My brother, Joey Cafaro, is an entrepreneur on a small scale with a unique story. At the age of 14 (2 years ago), he and his friend were bored during the summer and felt the need to make a new product. If you would have asked them frankly they would have told you it was a way to beef up their college applications, but they truly enjoyed ideating. Joey sat around the house toying with ideas and thinking about everyday problems. Then one day an idea came to him. He saw the need for a phone stand that you could use to prop up your phone to watch videos, but also wrap your headphones around so they did not become completely entangled when you weren’t using them, and thus the Smile Stand was born ( at this time there were no equivalents on the market). Next, they manufactured prototypes at TechShop Pittsburgh and decided to hire a photographer to pitch the idea on the website “Kickstarter” to raise capital to manufacture more product. Moreover, to spread their product they attended craft shows to get their product into the pockets of consumers and applied for a patent to protect their idea, with legal help from my Dad. They had a very successful campaign and went on to raise over $5,000 on Kickstarter. After this project, they really wanted to revolutionize the wallet after analyzing other successful wallet Kickstarter campaigns. They created what they pitched as, “An elegant wallet crafted from eco-friendly hardwoods featuring a uniquely convenient design to protect your valuables.” In this project, even my brother would admit that they got overconfident in their creative ability and were overconsumed by their desire to create an eco-friendly revolutionized wallet. The design and idea was never a real hit.  None the less, they ended up raising over $2,000 on Kickstarter. At the current moment, they aren’t creating any new ideas, but my brother continually mentions problems that could have a feasible solution. He is always thinking! He inspires me because of his creativity and resilience. Moreover, he wasn’t afraid to fail, even though he was only 14. He learned a lot from creating these products and will take these lessons into the rest of his life.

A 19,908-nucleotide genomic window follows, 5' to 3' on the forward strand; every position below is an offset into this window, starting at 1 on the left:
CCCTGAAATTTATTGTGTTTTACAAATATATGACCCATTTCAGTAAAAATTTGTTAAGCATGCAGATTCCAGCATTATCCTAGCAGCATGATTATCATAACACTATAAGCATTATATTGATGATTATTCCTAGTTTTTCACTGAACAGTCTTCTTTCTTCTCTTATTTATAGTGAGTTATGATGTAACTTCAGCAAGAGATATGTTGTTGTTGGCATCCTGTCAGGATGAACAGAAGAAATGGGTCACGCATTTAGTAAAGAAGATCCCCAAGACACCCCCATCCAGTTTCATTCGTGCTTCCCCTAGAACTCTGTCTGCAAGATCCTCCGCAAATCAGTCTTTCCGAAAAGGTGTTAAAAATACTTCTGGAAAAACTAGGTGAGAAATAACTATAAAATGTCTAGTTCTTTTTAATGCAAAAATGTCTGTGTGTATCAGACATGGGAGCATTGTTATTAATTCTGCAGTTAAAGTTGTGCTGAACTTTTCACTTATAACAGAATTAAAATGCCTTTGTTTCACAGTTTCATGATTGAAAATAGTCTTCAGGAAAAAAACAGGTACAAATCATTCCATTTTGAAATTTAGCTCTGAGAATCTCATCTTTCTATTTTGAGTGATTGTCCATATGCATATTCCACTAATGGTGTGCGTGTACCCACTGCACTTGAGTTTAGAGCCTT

Smile Stand